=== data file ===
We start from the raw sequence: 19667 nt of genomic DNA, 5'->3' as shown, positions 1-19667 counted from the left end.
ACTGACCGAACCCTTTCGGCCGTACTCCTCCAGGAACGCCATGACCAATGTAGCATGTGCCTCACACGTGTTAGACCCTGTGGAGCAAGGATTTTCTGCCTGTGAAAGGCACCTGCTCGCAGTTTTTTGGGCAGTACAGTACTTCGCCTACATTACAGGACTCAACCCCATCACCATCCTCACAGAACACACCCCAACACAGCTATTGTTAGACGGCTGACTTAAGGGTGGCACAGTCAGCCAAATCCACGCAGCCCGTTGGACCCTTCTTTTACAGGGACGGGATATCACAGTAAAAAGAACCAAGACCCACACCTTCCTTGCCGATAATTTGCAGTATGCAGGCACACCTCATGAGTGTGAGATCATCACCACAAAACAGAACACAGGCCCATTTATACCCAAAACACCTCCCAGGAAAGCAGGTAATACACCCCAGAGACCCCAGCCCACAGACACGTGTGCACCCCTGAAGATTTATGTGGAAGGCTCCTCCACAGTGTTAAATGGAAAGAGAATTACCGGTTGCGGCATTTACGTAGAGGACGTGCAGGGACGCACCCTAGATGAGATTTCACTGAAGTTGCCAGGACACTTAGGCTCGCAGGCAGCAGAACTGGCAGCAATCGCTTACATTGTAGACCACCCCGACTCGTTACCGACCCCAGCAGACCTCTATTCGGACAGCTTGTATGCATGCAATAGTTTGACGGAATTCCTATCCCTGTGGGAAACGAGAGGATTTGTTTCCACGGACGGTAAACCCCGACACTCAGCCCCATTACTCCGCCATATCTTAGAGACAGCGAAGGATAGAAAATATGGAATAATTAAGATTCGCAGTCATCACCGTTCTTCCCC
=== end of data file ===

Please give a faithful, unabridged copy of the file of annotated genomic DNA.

We start from the raw sequence: 19667 nt of genomic DNA, 5'->3' as shown, positions 1-19667 counted from the left end.
ACTGACCGAACCCTTTCGGCCGTACTCCTCCAGGAACGCCATGACCAATGTAGCATGTGCCTCACACGTGTTAGACCCTGTGGAGCAAGGATTTTCTGCCTGTGAAAGGCACCTGCTCGCAGTTTTTTGGGCAGTACAGTACTTCGCCTACATTACAGGACTCAACCCCATCACCATCCTCACAGAACACACCCCAACACAGCTATTGTTAGACGGCTGACTTAAGGGTGGCACAGTCAGCCAAATCCACGCAGCCCGTTGGACCCTTCTTTTACAGGGACGGGATATCACAGTAAAAAGAACCAAGACCCACACCTTCCTTGCCGATAATTTGCAGTATGCAGGCACACCTCATGAGTGTGAGATCATCACCACAAAACAGAACACAGGCCCATTTATACCCAAAACACCTCCCAGGAAAGCAGGTAATACACCCCAGAGACCCCAGCCCACAGACACGTGTGCACCCCTGAAGATTTATGTGGAAGGCTCCTCCACAGTGTTAAATGGAAAGAGAATTACCGGTTGCGGCATTTACGTAGAGGACGTGCAGGGACGCACCCTAGATGAGATTTCACTGAAGTTGCCAGGACACTTAGGCTCGCAGGCAGCAGAACTGGCAGCAATCGCTTACATTGTAGACCACCCCGACTCGTTACCGACCCCAGCAGACCTCTATTCGGACAGCTTGTATGCATGCAATAGTTTGACGGAATTCCTATCCCTGTGGGAAACGAGAGGATTTGTTTCCACGGACGGTAAACCCCGACACTCAGCCCCATTACTCCGCCATATCTTAGAGACAGCGAAGGATAGAAAATATGGAATAATTAAGATTCGCAGTCATCACCGTTCTTCCCC